The Dodos go through the motions at Middle East show

A review of The Dodos at the Middle East Downstairs on October 15, 2009

, Staff

Releasing three albums since their start in 2006, the Dodos have received moderate critical acclaim and relative success in the past couple of years. Backing Time to Die, which was just released in September, the San Francisco indie rockers looked to ride this wave of buzz into their Thursday night performance at the Middle East Downstairs in Cambridge. Unfortunately, the band’s lack of interest brought down what had potential to be a great show.

Incorporating songs off of their most recent two albums, the group opened introduction-less with “Paint the Rust” off of their “Visitors” album, to the sounds of enthusiastic crowd applause. In the small basement confines of the Middle East, the unique and powerful percussion talents of both drummer Logan Kroeber and newest member vibratone player Keaton Snyder were immediately obvious with canon-like beats, droning melodies and crackling snare. The voice of lead singer Meric Long, however, sounded both muffled, often off key, and noticeably higher than his well-produced album counterpart.

Though primarily performing new songs including “Two Medicines” and “Fables,” the group incorporated many of the tracks off of 2008’s Visiter, including the finger-picking and percussion heavy “Jodi.” The most notable of the tracks performed, however, was the quick paced and up-tempo “Fools” (featured recently in a Budweiser commercial) also off of Visiter.

Melting fairly seamlessly between each song, the group kept crowd interaction at a minimum, choosing not to even speak to the crowd until around the sixth song played. Though they did briefly play in the dark with glow-stick drumstick and pick effects towards the middle of the set, this general lack of interest led to a lack of energy among the crowd who remained mostly quiet and motionless until the end of the set.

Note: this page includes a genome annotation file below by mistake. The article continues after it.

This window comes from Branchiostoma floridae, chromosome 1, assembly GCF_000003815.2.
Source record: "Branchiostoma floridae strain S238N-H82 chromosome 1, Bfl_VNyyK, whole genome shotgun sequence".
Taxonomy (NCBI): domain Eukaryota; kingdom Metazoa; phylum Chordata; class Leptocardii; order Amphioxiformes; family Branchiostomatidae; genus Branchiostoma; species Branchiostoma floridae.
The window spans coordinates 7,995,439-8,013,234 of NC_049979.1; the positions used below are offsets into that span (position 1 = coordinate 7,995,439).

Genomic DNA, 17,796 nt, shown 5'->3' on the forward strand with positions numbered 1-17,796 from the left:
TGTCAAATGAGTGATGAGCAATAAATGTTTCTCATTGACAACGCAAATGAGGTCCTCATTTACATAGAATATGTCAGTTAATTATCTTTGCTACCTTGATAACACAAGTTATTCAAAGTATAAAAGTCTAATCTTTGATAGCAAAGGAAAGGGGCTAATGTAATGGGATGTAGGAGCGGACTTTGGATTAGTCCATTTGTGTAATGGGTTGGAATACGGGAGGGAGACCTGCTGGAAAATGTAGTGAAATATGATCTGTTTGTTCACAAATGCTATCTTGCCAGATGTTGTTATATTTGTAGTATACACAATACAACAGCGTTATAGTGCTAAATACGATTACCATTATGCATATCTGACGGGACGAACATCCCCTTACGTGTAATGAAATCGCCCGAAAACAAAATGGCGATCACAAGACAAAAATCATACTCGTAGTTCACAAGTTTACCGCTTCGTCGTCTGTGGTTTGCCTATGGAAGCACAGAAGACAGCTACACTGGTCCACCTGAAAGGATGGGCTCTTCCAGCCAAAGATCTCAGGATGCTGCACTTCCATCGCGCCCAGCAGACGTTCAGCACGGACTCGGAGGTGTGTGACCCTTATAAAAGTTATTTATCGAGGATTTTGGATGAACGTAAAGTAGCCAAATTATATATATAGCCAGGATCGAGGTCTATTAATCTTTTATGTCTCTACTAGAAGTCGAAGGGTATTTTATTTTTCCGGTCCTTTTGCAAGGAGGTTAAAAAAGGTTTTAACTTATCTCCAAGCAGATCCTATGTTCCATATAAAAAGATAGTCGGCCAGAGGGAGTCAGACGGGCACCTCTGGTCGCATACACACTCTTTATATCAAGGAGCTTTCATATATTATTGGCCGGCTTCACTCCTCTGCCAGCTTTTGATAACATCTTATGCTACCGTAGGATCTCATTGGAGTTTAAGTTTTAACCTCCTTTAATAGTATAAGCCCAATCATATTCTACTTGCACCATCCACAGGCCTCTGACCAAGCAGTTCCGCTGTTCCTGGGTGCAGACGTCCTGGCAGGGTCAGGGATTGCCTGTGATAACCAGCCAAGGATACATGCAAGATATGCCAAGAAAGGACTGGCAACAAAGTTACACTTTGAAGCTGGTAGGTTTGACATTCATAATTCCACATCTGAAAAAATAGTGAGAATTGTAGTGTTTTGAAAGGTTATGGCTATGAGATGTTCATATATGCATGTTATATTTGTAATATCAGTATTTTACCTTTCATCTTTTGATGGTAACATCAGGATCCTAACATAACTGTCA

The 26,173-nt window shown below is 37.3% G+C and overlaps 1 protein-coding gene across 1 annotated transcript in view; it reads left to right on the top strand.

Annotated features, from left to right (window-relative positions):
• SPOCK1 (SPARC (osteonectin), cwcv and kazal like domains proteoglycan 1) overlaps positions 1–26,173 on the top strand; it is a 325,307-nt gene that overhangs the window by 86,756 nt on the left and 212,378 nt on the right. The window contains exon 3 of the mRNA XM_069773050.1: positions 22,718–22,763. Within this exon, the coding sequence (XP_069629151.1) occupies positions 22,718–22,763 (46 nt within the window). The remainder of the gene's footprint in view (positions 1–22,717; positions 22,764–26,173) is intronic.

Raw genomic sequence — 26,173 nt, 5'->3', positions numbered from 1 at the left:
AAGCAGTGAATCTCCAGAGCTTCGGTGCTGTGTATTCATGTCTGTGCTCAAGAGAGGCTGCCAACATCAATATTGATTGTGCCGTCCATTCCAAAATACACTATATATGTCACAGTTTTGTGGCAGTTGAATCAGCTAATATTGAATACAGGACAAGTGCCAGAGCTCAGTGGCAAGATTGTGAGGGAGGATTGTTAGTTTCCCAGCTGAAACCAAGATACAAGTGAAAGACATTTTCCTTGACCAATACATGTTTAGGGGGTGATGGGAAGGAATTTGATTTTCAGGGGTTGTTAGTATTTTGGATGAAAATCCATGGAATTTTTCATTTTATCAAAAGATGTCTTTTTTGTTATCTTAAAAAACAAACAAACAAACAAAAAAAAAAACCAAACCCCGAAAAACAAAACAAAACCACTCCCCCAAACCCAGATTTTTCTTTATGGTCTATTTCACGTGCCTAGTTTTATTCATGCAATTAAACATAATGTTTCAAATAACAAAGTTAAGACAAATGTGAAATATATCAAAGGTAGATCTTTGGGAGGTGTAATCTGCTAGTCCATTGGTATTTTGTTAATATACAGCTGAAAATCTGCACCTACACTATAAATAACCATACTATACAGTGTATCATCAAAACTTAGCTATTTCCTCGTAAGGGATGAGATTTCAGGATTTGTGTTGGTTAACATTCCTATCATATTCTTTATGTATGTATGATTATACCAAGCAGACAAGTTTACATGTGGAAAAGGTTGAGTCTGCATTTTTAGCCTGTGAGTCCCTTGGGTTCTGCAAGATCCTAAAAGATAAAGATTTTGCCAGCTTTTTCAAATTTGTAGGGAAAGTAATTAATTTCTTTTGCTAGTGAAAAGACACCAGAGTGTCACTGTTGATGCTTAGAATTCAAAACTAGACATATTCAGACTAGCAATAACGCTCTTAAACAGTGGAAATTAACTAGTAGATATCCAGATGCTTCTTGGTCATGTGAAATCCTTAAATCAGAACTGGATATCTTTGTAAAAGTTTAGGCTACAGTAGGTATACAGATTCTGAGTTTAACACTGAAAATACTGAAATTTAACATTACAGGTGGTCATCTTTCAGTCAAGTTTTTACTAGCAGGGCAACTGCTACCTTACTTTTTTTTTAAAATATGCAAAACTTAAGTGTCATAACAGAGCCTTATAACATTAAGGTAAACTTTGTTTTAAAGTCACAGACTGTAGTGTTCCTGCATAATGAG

Despite this, the group did impress with obvious musical talent and eccentricity as Long used drumsticks to play his guitar and used bows on the large vibraphone to create the long droning sounds of “Time to Die.”

Leaving the stage without saying anything more than a quick “thank you guys,” the band feigned a quick exit, returning immediately to play crowd favorites “Walking” and “Red and Purple,” bridged by a brief impromptu jam session. The lack of showmanship again became an issue as Snyder decided to lie on the ground during this final set, rather than join the performance.

The two-song encored ended the 75-minute show, which was too short for many fans while others were excited to find Long and Kroeber hanging around the stage after their set to speak with fans.

Openers the Ruby Suns, an electro indie-pop trio from New Zealand, drew a crowd of their own with the harmonic voice of singer Aimee Robinson and band mates Ryan McPhun and Bevan Smith. The group stayed to watch the entire Dodos set, and teasingly dumped water down the back of Long during the encore.

 

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